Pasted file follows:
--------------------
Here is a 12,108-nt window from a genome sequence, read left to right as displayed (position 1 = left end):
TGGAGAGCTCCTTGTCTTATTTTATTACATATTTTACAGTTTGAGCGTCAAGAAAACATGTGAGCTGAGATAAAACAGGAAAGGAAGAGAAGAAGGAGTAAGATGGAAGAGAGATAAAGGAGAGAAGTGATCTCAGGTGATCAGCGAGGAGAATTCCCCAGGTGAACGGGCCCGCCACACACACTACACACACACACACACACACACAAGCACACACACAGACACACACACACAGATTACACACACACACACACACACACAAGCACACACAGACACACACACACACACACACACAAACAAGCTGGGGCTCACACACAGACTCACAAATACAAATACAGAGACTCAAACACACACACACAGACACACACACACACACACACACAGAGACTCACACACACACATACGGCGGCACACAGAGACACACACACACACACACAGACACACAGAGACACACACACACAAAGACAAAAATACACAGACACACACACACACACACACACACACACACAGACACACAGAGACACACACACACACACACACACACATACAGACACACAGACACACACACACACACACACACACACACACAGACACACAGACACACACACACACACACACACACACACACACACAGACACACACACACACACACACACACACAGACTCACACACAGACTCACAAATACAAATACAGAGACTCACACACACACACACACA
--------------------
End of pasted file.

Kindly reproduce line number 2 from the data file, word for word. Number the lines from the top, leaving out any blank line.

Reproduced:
TGGAGAGCTCCTTGTCTTATTTTATTACATATTTTACAGTTTGAGCGTCAAGAAAACATGTGAGCTGAGATAAAACAGGAAAGGAAGAGAAGAAGGAGTAAGATGGAAGAGAGATAAAGGAGAGAAGTGATCTCAGGTGATCAGCGAGGAGAATTCCCCAGGTGAACGGGCCCGCCACACACACTACACACACACACACACACACACAAGCACACACACAGACACACACACACAGATTACACACACACACACACACACACAAGCACACACAGACACACACACACACACACACACAAACAAGCTGGGGCTCACACACAGACTCACAAATACAAATACAGAGACTCAAACACACACACACAGACACACACACACACACACACACAGAGACTCACACACACACATACGGCGGCACACAGAGACACACACACACACACACAGACACACAGAGACACACACACACAAAGACAAAAATACACAGACACACACACACACACACACACACACACACAGACACACAGAGACACACACACACACACACACACACATACAGACACACAGACACACACACACACACACACACACACACACAGACACACAGACACACACACACACACACACACACACACACACACAGACACACACACACACACACACACACACAGACTCACACACAGACTCACAAATACAAATACAGAGACTCACACACACACACACACA